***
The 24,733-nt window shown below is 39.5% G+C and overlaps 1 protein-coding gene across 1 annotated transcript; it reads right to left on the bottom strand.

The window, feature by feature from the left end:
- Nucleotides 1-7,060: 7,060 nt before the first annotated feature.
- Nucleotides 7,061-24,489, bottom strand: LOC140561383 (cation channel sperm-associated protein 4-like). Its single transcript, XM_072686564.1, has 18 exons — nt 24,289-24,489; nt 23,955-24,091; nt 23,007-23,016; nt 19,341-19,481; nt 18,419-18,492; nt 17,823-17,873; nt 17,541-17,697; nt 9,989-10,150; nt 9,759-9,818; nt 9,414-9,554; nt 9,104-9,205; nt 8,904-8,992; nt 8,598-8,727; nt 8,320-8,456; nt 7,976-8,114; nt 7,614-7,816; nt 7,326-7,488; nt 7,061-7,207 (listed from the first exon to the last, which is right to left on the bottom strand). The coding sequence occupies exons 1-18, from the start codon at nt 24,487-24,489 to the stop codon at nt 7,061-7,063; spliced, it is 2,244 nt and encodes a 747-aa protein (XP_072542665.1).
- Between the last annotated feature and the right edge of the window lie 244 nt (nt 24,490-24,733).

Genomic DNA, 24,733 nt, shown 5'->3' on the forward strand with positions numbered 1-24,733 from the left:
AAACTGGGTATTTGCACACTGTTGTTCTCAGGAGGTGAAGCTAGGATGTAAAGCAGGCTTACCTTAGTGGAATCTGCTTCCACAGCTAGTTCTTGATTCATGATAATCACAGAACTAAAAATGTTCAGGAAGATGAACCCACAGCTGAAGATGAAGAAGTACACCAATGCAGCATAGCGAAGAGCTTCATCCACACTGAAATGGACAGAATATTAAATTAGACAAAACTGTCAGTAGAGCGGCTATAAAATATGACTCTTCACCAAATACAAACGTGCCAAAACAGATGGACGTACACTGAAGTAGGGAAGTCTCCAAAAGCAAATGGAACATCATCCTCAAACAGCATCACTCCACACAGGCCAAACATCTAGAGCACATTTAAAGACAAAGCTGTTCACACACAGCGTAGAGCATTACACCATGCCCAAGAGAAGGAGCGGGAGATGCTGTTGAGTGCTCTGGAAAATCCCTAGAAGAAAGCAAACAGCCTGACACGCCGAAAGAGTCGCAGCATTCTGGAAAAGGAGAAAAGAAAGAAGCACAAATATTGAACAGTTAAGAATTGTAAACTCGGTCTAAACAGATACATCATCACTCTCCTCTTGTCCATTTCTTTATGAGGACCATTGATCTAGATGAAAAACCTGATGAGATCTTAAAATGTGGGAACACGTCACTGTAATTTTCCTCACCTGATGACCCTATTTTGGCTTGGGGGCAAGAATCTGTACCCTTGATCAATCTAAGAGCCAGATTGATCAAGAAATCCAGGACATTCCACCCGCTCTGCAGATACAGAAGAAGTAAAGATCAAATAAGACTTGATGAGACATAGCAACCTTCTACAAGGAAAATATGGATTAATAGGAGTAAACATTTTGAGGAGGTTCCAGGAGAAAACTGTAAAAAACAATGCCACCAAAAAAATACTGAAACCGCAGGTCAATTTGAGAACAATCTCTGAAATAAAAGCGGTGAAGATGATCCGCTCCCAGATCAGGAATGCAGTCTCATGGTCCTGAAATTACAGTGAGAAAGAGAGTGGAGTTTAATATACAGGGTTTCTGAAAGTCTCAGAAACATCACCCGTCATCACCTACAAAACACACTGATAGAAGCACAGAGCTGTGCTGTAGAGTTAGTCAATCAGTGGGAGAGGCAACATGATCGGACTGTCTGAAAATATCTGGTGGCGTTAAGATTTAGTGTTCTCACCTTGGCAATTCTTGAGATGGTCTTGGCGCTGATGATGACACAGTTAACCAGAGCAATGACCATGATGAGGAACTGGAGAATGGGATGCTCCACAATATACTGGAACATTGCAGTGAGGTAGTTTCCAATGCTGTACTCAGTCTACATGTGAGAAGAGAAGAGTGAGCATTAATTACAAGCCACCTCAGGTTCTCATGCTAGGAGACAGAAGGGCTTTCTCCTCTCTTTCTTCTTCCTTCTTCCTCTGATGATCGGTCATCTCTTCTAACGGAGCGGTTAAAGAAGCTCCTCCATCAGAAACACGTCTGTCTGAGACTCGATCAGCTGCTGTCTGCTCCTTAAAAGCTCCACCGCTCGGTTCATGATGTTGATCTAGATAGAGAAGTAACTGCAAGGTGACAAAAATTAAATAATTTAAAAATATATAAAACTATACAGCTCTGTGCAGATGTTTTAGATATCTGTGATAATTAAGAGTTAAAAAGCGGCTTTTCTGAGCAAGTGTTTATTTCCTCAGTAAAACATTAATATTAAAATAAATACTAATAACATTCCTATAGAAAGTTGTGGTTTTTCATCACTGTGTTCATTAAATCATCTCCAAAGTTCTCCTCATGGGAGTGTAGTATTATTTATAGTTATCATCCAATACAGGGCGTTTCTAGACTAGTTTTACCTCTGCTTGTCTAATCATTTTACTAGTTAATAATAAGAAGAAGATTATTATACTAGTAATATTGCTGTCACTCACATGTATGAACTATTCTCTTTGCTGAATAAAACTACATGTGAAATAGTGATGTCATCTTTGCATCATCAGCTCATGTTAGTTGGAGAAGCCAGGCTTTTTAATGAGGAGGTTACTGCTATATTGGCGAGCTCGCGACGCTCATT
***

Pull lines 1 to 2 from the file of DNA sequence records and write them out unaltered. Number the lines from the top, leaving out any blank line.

The 24,733-nt window shown below is 39.5% G+C and overlaps 1 protein-coding gene across 1 annotated transcript; it reads right to left on the bottom strand.

The window, feature by feature from the left end: